Investor appetite for sustainable products has been growing exponentially in recent years. BBVA’s Global Head of Responsible Business, Antoni Ballabriga, revealed that “This year $350 million in sustainable bonds and corporate loans will be issued around the world, 30 percent more than last year, according to data from the Institute of International Finance (IIF).” During the ‘Sustainable finance in the face of environmental challenges’ forum, organized by Spain’s National Association of Economists (Consejo General de Economistas), Ballabriga stressed that “there is still a lot to be done” and “one of the current challenges is to incorporate this trend into the SME and consumer markets.”
BBVA’s Global Head of Responsible Business described the financial sector’s important role in sustainability, specifically “the functions of financing, management, and engagement.” According to United Nations data cited by Ballabriga, financing alone represents “an investment opportunity of between $5 and 7 billion in order to globally advance the agenda of sustainable development and climate change, moving the world towards alignment with the Paris Agreement.”
“As banks, we have to facilitate this transition, and we have to embrace a more global vision, focusing not only on the climate, but also prioritizing social issues in this transition” Antoni Ballabriga stressed.
We need to assess the impact our business activity has on people
In the opinion of BBVA’s Global Head of Responsible Business, financial institutions, along with the financing role, need to assume the mantle of a second function: management. “We have to manage and incorporate these new challenges into our management models, strategies, and risk models, among other areas. We need to assess the impact our business activity has on people and society, and determine where the greatest impact is and identify the goals we should set for ourselves so we can mitigate this potential negative impact,” he explained during his discussion.
Finally, he talked about the industry’s duty to engage interest groups, “Alone, we will achieve very little, we need to engage all our interest groups: our customers — corporations and individuals —, and public institutions, but also employees, investors, our competitors, and industry regulators.” He singled out initiatives such as the Principles for Responsible Banking, which “were recently ratified by more than 140 participating entities, representing a third of the banking system.”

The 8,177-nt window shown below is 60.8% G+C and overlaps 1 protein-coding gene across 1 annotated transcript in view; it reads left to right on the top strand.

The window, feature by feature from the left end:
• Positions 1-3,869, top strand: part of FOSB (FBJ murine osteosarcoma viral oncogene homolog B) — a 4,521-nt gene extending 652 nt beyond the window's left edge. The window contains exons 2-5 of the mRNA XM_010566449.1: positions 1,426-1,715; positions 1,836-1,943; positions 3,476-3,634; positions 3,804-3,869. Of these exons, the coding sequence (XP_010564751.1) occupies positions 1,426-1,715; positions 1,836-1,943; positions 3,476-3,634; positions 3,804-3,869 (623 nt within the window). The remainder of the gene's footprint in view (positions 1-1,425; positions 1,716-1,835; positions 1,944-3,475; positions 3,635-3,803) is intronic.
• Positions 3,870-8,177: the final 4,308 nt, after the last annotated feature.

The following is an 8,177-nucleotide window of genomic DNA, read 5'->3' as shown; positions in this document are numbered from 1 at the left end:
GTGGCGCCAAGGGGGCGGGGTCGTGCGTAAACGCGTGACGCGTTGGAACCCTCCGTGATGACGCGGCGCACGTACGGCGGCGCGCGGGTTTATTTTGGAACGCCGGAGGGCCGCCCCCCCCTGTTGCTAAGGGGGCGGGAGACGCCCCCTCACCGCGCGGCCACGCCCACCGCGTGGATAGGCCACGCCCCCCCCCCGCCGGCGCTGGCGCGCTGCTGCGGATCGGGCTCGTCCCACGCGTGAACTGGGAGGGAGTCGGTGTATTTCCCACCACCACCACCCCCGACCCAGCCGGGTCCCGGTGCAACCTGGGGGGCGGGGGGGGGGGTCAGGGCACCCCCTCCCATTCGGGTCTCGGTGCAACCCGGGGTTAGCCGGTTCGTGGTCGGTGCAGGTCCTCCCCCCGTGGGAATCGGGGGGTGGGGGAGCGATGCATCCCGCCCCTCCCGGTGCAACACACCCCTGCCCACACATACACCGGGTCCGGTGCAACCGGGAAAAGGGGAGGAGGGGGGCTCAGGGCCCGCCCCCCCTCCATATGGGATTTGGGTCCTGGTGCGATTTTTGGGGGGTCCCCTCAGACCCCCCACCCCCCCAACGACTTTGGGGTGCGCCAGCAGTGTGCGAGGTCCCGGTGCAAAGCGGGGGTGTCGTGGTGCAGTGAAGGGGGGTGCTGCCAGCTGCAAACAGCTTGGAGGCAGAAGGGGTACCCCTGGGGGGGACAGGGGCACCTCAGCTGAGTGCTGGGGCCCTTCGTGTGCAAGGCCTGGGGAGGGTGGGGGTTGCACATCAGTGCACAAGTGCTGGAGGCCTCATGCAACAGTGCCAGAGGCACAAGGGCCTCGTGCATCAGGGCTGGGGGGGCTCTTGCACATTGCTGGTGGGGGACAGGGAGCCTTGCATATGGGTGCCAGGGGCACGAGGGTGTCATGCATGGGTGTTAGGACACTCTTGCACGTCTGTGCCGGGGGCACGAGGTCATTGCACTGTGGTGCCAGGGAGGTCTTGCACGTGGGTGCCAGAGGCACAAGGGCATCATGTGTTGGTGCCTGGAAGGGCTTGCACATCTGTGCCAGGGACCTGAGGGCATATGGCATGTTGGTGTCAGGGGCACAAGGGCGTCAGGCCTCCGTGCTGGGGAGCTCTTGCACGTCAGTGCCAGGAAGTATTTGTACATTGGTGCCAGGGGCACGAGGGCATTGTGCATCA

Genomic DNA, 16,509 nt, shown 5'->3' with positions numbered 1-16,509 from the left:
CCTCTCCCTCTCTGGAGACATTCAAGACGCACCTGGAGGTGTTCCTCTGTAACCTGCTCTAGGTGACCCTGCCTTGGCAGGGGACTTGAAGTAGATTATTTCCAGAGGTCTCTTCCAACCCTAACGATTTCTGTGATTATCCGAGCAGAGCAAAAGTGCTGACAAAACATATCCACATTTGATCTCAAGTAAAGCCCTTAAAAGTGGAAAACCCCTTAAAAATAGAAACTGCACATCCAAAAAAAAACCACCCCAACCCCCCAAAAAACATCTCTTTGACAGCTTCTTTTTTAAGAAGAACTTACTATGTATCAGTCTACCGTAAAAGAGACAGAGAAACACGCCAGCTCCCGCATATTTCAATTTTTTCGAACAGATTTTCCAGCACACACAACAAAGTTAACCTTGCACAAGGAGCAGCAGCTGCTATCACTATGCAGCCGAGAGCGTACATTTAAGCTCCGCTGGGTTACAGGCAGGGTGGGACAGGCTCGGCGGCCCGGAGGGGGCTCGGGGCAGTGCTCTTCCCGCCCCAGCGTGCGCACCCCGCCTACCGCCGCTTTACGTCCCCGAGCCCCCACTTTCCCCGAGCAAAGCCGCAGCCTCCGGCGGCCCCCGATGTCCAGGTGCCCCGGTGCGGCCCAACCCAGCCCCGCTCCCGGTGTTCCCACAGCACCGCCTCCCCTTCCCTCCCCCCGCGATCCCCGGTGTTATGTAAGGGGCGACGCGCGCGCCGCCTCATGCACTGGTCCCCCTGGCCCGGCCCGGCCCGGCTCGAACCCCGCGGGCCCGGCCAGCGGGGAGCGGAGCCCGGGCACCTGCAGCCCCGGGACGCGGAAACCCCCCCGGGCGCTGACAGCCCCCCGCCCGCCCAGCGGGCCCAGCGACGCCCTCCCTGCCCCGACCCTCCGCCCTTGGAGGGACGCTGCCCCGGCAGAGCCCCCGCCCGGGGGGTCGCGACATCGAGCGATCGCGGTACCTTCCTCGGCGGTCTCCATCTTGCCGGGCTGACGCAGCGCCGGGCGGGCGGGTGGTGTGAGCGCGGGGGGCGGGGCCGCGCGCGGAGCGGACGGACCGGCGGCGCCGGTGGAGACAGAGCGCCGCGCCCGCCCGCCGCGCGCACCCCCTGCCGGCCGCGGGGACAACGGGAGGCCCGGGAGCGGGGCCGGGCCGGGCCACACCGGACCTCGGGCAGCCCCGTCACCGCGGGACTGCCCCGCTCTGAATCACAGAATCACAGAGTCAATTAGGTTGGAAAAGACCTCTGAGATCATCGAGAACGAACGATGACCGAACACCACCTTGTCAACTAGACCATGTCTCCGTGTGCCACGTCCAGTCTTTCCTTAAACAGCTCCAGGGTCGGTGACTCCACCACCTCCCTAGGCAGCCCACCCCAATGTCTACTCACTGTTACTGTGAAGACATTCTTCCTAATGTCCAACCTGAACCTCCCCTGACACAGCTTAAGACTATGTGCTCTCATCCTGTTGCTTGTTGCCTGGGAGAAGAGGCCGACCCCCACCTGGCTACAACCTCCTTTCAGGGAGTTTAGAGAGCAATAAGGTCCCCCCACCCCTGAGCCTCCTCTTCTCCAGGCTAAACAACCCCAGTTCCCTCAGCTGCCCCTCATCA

Antoni Ballabriga, BBVA's Global Head of Responsible Business, during his speech in ‘Sustainable finance in the face of environmental challenges’ forum. In the background, Carlos Trías, Counsellor of the European Economic and Social Committee. - Spain’s National Association of Economists (Consejo General de Economistas de España).
The forum’s closing session was conducted by Spain’s acting Minister of the Economy, Nadia Calviño, who advocated for the integration of climate change elements “into day-to-day business, building costs and risks into financial valuations, but also taking into account the opportunities.” She explained, “From a financial, environmental, and social standpoint, we are moving in the right direction in order to keep the economy growing for a sustainable future.” In her opinion, the financial sector plays “an important role” in this process, channeling savings into productive investments and the transition process. The Minister confirmed the Treasury Department’s plans to issue a green bond in 2020.
Other participants in the event included Francisco Javier Garayoa, Director of the Spanish Sustainable Investment Forum (Spainsif); the head of Spain’s Department of Climate Change, Valvanera Ulargui; and the President of Spain’s National Association of Economists, Valentín Pich. The latter pointed out that “the ecological transition could represent a significant opportunity for our economy.” According to Pich, “Investments must look for three kind of returns: social, environmental, and economic. One cannot overshadow the others.”
The economic impact of energy transition
Spain’s central bank, Banco de España, was represented by José Manuel Marqués, head of the Financial Innovation Division. He explained how important it is for financial institutions to quantify the impacts of climate change risk. “This is a priority for the Banco de España in its role as supervisory authority. Undertaking a global assessment of the impact for the whole of the economy is something much more complex,” he summed up.
Spain’s National Association of Economists coordinates and represents nationally and internationally all the associations of economists and mercantile officials in Spain, in addition to regulating and upholding the professional practice of its members. At present there are 55,000 members across the 57 active associations.
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